To be diagnosed with PTSD, you need to be experiencing at least one avoidance symptom and one re-experiencing symptom, at least two arousal and reactivity symptoms, and two cognitive and mood symptoms. You need to have these symptoms for at least four weeks.

Forms of Treatment

There are various treatment methods that are recommended for PTSD. Some are based on talk therapy, while others include or focus on medication.

  • Psychotherapy: This is also known as talk therapy. It can be done individually or in a group setting, depending on what is best for you. It provides support and an understanding, neutral environment for you to address your PTSD.
    • Individual psychotherapy is used to address negative thoughts, beliefs, and emotions you are having and change them into more positive and accurate ones. 
    • Group psychotherapy can be done with others with your mental health condition or with family. Doing it with others with PTSD gives you the opportunity to hear what others are going through and show you that you are not alone. Doing it with family allows you to build your relationships, learn to communicate better, and allow everyone to express themselves in a controlled, unbiased environment.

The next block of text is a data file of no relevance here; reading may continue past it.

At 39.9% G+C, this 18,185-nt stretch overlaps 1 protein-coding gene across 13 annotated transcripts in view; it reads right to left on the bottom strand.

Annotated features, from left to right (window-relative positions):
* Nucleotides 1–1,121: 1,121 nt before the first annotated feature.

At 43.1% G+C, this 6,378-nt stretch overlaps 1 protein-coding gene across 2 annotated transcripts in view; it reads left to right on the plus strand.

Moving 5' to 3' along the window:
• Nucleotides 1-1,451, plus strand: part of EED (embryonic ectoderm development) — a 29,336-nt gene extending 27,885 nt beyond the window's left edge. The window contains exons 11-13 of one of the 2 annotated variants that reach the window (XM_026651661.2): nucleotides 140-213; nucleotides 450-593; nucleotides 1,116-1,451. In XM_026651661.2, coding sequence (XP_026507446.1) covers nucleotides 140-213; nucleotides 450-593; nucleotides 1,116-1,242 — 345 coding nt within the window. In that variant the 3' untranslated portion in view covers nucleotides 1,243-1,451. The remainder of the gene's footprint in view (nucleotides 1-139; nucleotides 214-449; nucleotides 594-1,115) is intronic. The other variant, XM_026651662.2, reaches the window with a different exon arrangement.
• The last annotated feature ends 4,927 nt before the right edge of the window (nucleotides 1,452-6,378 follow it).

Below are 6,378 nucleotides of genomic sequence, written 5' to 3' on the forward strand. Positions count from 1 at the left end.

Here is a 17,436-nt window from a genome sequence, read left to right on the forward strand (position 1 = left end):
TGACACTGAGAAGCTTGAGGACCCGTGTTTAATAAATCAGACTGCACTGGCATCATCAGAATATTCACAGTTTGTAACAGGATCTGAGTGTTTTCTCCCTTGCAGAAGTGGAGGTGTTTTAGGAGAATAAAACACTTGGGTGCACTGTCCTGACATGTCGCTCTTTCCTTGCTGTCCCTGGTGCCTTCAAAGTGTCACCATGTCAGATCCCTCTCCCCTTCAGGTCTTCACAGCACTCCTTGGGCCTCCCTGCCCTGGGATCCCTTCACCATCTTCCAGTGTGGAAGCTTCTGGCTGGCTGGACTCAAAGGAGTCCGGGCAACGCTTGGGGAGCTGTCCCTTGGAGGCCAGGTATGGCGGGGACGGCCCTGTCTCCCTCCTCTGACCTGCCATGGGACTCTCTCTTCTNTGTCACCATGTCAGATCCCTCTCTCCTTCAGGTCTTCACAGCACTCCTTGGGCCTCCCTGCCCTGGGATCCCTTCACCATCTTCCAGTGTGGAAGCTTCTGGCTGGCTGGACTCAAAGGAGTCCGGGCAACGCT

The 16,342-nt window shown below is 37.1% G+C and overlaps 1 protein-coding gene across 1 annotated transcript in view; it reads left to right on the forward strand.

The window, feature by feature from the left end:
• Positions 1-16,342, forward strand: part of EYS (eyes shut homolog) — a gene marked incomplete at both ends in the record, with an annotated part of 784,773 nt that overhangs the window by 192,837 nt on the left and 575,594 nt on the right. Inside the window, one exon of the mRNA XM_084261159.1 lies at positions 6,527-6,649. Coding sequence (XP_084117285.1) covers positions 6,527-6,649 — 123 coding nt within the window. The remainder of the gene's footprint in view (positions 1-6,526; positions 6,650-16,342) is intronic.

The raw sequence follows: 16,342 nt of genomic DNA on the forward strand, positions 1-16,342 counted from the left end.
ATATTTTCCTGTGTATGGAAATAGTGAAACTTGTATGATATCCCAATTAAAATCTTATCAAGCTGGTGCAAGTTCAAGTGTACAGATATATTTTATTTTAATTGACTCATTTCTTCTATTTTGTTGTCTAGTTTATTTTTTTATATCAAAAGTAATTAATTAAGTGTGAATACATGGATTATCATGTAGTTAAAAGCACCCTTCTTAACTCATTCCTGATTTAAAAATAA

• Exposure therapy: During this therapy, you are gradually exposed to things related to your traumatic event. The goal is to help reduce the symptoms you experience when you are triggered to remember the event.
  • Cognitive restructuring: This helps you think about the event in a way that can allow you to think about it critically. The goal is to help you understand the event and change any negative thoughts or emotions you have about yourself because of the event.
  • Medication: Medications are used to treat the symptoms related to PTSD. One medication is selective serotonin reuptake inhibitors (SSRIs), a type of antidepressant. It can be used to control anger, anxiety, and depression.

Where Can I Find Help?

Although you have resources to seek help for PTSD symptoms, it can be overwhelming to figure out where to look or who to go to. 

For Myself

Talk to a mental healthcare provider after the event to make sure you are not experiencing any of the symptoms, have support, and have a safe place to share what happened and how you are feeling.